Some children and teens experience separation anxiety, which can cause them intense fear, panic, difficulty sleeping, nightmares, and physical symptoms, (like stomachaches and/or headaches). They may fear going anywhere, you, as their parent, cannot accompany them, causing them to be very clingy. My son experienced all of these. When he was afraid to go to sleep, I would sit by his bed and pray with him. After that, I would just sit by his bed patting his little three-year-old back until he fell asleep. Little by little, I moved a little farther away from him until I was in the hall. This helped him learn to feel secure when going to sleep.
Children can also experience extreme fears and aversions over certain things, like spiders, or going swimming. These are phobias, and while they may seem irrational, they are very real to our children and teens.
Another type of anxiety is social anxiety. That is fear of talking to new people or people in general. It can cause children and teens to sweat profusely, when they are out in public and having to interact with others. It can cause them to want to avoid meeting new people, leaving them with few friends outside of family.
Anxieties can lead to children feeling afraid of being embarrassed. They may worry constantly, have unwanted repetitive thoughts, which are called obsessions (constantly fearing you will die or they will die) and or unwanted actions called compulsions. (Constantly washing their hands or locking the doors.)
There is hope. No one knows your child the way you do. If you are seeing these issues taking place in your child’s life, then talk to them. Ask them what is worrying them. Observe and keep track of when they have a “meltdown”. If it continues for six months or longer, consult your pediatrician or family doctor. Your family doctor should be able to refer you to a psychiatrist and or counselor if needed.
So what can you do?
· Talk to your child. Ask them what they are feeling. For younger children, you can use emoji faces that they can point too. One could be angry, the other happy and smiling, the other crying, etc…
· Keep a journal and write down when an outburst or “meltdown” occurs. This will help you keep track of how many times it is happening and give you a clearer picture of the situation.
· Listen to your child and pray with them. Pray scripture with them and over them. For example:
“So do not fear, for I am with you; do not be dismayed, for I am your God. I will strengthen you and help you; I will uphold you with my righteous right hand.”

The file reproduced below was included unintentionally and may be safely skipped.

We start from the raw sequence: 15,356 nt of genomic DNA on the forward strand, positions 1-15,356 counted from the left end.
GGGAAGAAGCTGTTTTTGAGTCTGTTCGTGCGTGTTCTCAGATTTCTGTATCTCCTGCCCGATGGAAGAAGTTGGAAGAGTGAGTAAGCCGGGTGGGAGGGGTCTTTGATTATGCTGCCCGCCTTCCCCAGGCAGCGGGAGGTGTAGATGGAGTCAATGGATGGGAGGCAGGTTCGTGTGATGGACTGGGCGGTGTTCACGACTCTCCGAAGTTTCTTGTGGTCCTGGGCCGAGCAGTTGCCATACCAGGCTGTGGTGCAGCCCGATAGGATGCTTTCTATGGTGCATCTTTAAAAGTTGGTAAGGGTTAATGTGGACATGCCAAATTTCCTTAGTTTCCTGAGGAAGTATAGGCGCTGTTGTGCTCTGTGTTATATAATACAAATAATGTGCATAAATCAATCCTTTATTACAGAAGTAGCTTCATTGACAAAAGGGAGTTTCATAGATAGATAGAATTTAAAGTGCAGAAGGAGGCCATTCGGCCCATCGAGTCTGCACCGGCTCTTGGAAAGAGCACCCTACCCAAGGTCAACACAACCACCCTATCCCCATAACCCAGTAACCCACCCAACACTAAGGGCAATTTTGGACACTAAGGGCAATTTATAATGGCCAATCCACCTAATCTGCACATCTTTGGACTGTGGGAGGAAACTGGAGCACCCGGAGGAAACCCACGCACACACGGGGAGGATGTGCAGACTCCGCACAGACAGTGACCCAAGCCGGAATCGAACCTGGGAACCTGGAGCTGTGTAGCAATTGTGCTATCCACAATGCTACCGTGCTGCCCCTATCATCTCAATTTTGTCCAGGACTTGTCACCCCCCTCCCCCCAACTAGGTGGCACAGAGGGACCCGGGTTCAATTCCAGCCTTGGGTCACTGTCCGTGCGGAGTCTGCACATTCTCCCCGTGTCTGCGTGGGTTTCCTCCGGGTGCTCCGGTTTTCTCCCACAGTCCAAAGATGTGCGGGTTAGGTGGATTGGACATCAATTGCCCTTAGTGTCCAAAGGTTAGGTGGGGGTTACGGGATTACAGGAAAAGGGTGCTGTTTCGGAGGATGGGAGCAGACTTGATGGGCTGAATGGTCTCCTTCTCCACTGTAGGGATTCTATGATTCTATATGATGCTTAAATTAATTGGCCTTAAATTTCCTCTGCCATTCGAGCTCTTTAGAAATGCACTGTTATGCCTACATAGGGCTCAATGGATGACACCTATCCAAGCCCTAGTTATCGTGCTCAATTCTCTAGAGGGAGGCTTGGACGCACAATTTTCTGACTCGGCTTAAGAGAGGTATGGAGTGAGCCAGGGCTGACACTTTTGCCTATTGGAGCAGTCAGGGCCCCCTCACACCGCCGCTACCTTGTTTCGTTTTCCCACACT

· Always encourage and praise them for accomplishments. (big and small) “You got your shoes on in time for school. I am so proud of you!” “You studied hard for that test. I am proud of you for putting the time in to study.”
When your child becomes fearful or anxious over a new situation remain calm. Yelling or getting angry only escalates the situation. Reassure them that you are there to help them and so is Jesus. Give them scriptures that they can memorize.
2 Timothy 1:7
“For God has not given us a spirit of fear, but of power and of love and of a sound mind.”
· Try to keep a normal routine, as this will give your child a sense of security.
Do not punish your child for mistakes or things beyond their control.
· During times when stress is high, be flexible and do not be afraid to make adjustments.
Plan for times of change. Play therapy works great with younger children. Use their dolls or stuffed animals to act out the next day’s events so they know what to expect. With older children, spend a few minutes discussing the changes with them.
· Do not hesitate to call your child’s pediatrician and/or family doctor for a referral to a psychiatrist.
· Seek out qualified Christian counselors and psychiatrists when necessary.
Always assure your child that no matter what happens, you love them and nothing can change that.
Remember, helping your child earlier is better than later. Individual and family counseling can greatly help your child learn coping skills that will be helpful for life.
Reassure your child with love, calmness and with scripture.
Isaiah 43:1 says,
“But now, this is what the Lord says…Fear not, for I have redeemed you; I have summoned you by name; you are mine.”
*If you think your child has suffered some sort of traumatic event seek help immediately.